GotW #94 Special Edition: AAA Style (Almost Always Auto)

Toward correct-by-default, efficient-by-default, and pitfall-free-by-default variable declarations, using “AAA style”… where “triple-A” is both a mnemonic and an evaluation of its value.



JG Questions

1. What does this code do? What would be a good name for some_function?

template<class Container, class Value>
void some_function( Container& c, const Value& v ) {
if( find(begin(c), end(c), v) == end(c) )
assert( !c.empty() );

2. What does “write code against interfaces, not implementations” mean, and why is it generally beneficial?

Guru Questions

3. What are some popular concerns about using auto to declare variables? Are they valid? Discuss.

4. When declaring a new local variable x, what advantages are there to declaring it using auto and one of the two following syntaxes:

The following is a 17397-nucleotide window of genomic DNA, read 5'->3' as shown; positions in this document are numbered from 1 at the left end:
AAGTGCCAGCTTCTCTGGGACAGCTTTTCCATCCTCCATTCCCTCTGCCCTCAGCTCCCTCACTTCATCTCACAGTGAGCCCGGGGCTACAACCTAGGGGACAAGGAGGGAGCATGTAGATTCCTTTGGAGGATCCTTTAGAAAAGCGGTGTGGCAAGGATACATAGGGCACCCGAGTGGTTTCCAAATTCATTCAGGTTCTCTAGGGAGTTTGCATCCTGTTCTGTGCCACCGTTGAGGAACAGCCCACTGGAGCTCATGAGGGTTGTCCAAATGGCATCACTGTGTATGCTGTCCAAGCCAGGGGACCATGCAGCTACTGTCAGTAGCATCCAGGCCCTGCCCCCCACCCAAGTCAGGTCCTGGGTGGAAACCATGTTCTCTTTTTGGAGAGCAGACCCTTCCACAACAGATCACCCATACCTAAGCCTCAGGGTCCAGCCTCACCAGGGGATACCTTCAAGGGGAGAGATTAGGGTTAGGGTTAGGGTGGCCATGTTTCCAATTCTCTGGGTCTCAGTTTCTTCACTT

(a) auto x = init; when you don’t need to commit to a specific type? (Note: The expression init might include calling a helper that performs partial type adjustment, such as as_signed, while still not committing to a specific type.)

(b) auto x = type{ init }; when you do want to commit to a specific type by naming a type?

List as many as you can. (Hint: Look back to GotW #93.)

5. Explain how using the style suggested in #4 is consistent with, or actively leverages, the following other C++ features:

(a) Heap allocation syntax.

(b) Literal suffixes, including user-defined literal operators.

(c) Named lambda syntax.

(d) Function declarations.

(e) Template alias declarations.

6. Are there any cases where it is not possible to use the style in #4 to declare all local variables?

29 thoughts on “GotW #94 Special Edition: AAA Style (Almost Always Auto)

  1. @jlehrer
    g++ 4.7.3 says

    auto i = 0, j = 1;   //does compile
    auto i = 0, *j = &i; //does compile
    auto i = 0, j = 2.0; //error: inconsistent deduction for 'auto': 'int' and then 'double'
  2. So this is well formed:

    auto i=1,j=2;